Artificial Intelligence (and its variants) are receiving significant attention in the scientific journals and the popular press [1-3] (with expected significant future increases in market size). This short course is divided into two unequal parts. Part 1 deals with an introduction and fundamentals of AI and Part 2 with applications of AI in plasma spectrometry. Vassili Karanassios is Professor of Chemistry and Waterloo Institute for Nanotechnology.

[1] V. Karanassios et al., “Artificial Neural Networks (ANNs) for spectral interference correction using a large-size spectrometer and ANN-based deep learning for a miniature one”, invited open access book chapter, In Tech Publishing, Chapter 12, Pages 227-249, In Tech Publishing, Dec. 20, 2017, DOI: 10.5772/intechopen.71039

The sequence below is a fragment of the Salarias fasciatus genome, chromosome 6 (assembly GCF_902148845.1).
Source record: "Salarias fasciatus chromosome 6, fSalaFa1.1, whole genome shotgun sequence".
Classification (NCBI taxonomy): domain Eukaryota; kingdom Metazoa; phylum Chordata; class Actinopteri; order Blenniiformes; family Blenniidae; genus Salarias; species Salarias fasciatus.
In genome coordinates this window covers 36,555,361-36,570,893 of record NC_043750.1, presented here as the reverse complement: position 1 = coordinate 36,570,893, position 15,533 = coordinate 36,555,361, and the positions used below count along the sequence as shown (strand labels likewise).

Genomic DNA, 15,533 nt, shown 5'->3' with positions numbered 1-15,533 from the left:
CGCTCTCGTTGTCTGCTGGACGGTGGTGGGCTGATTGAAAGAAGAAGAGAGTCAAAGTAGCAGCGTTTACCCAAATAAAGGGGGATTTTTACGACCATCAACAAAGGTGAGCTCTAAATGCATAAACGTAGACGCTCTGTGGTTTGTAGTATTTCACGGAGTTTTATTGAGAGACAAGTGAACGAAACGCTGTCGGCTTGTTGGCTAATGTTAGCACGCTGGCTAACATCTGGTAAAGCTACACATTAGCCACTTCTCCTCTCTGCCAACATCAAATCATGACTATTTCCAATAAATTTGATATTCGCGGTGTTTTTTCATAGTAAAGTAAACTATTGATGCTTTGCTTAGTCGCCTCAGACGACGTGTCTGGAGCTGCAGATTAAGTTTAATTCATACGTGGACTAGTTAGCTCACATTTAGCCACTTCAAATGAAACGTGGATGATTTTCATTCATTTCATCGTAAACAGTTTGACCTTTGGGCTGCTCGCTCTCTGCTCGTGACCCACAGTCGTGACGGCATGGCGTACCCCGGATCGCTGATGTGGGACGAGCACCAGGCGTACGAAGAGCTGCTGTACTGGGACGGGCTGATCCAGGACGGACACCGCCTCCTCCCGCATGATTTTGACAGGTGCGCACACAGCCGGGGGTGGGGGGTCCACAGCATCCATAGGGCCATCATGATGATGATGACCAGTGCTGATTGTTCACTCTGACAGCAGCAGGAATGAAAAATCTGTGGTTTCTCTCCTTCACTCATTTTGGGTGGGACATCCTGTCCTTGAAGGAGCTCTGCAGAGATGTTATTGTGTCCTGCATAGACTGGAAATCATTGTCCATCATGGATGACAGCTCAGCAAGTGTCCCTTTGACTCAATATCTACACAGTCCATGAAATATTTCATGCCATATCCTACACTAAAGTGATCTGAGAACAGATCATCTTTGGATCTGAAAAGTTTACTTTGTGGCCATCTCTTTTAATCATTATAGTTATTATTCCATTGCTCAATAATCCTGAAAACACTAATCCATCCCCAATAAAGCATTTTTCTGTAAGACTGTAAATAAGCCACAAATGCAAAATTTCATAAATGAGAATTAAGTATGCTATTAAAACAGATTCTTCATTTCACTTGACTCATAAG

[2] Celine Tat and Vassili Karanassios, Artificial intelligence, machine learning, and deep learning in plasma and microplasma spectrochemistry, Next generation Spectroscopic Technologies XV, Proc. SPIE 12516, 1251602 (15 June 2023).
[3] C. Tat and V. Karanassios, “Advances in Artificial intelligence (and its variants, e.g., machine learning, deep learning) as applied to ICP-OES and to microplasma spectrochemistry”, SPI Proc., 2024 (in press).

Keywords: Artificial Intelligence (AI); Deep Learning (DL); Artificial Neural Networks (ANNs); Spectral Interference correction using ANNs; Deep learning Approaches using optical emission data obtained by an ICP and by a microplasma.